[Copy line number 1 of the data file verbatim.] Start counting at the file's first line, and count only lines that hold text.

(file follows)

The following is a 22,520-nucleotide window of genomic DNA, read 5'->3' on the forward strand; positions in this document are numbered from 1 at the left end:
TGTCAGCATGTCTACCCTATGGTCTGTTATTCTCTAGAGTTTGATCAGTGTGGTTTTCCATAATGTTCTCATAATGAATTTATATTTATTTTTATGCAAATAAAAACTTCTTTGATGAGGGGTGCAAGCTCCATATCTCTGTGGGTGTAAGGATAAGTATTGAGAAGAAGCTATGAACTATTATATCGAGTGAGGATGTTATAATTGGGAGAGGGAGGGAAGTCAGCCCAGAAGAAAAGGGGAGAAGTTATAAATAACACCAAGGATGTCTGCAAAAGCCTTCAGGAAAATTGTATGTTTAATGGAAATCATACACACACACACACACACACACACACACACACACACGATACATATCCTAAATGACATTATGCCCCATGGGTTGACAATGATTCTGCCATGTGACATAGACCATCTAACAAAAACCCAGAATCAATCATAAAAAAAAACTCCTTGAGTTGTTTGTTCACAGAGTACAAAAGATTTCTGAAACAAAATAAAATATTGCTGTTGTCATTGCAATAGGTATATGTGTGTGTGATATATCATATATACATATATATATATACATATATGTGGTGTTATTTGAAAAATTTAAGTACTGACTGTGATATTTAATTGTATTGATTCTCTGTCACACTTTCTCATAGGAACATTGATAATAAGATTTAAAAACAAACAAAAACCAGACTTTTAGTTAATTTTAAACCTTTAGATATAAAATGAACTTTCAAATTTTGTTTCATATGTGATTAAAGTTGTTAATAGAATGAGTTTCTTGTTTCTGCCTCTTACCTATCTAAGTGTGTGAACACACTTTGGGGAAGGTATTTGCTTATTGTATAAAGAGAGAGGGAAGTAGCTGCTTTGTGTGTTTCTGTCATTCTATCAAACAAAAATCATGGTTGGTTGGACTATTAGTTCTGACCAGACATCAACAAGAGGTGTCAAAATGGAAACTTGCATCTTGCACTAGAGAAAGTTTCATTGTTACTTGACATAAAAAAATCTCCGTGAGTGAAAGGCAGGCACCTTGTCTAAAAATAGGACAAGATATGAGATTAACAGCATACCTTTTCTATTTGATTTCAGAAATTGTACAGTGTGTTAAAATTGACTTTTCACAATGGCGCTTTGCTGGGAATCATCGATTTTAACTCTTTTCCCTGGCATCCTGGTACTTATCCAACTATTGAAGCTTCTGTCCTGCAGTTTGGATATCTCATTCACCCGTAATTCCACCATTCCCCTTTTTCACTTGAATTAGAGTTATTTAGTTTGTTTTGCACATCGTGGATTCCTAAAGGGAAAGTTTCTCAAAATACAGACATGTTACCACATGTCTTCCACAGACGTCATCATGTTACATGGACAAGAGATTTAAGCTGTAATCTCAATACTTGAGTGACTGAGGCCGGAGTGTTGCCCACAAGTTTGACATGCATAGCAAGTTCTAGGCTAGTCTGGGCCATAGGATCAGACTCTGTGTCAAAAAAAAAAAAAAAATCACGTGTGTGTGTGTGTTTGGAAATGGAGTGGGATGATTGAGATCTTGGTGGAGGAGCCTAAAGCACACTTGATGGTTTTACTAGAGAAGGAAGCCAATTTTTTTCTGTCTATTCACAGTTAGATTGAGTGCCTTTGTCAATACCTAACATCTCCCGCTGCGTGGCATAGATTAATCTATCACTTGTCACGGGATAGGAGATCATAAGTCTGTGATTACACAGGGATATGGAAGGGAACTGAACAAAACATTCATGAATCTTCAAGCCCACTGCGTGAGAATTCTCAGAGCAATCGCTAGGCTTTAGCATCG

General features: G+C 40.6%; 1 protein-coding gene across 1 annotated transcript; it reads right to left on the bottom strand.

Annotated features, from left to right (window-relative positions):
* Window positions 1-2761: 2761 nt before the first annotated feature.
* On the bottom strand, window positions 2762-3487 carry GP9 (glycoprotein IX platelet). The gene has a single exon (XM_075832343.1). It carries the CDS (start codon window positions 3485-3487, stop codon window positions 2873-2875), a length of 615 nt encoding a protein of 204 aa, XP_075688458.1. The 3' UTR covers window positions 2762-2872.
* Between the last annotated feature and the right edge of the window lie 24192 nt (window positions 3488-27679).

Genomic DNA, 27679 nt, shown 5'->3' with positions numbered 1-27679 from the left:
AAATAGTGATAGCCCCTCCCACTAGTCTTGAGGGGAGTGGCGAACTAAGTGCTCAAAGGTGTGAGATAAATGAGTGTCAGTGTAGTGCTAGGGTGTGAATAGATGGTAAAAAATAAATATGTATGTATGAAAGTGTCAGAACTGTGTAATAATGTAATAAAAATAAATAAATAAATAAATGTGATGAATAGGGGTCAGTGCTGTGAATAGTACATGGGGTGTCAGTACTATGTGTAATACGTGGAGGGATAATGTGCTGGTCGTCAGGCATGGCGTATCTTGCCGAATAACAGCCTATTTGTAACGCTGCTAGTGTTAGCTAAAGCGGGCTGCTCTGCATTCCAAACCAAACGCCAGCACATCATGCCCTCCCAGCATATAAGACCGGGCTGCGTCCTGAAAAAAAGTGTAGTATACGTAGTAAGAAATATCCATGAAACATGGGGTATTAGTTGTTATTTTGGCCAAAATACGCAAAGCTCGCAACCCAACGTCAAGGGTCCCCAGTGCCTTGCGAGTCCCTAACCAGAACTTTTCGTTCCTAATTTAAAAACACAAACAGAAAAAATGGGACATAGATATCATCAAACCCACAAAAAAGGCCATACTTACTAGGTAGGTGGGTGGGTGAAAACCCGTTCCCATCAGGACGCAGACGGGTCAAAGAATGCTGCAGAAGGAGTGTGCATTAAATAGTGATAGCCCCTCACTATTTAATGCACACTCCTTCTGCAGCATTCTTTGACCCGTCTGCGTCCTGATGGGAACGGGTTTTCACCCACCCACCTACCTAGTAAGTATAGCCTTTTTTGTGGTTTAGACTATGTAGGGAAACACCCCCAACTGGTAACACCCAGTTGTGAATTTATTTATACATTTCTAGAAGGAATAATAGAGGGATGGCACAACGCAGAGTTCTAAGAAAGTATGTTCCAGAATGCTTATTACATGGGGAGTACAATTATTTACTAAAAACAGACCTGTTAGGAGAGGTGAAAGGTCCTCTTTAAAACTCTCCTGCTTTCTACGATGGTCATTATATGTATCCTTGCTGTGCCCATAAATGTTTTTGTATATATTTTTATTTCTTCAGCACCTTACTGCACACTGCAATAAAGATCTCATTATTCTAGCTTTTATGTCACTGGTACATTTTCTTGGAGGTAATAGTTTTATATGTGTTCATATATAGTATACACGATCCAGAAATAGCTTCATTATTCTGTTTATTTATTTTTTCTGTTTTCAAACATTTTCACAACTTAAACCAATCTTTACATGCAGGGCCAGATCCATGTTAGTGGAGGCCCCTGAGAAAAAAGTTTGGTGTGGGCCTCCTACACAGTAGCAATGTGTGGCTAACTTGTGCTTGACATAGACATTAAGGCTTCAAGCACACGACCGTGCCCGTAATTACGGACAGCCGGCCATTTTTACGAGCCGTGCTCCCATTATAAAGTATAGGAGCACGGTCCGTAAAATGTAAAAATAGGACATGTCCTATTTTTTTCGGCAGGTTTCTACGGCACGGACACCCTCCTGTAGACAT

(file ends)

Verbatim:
The following is a 22,520-nucleotide window of genomic DNA, read 5'->3' on the forward strand; positions in this document are numbered from 1 at the left end: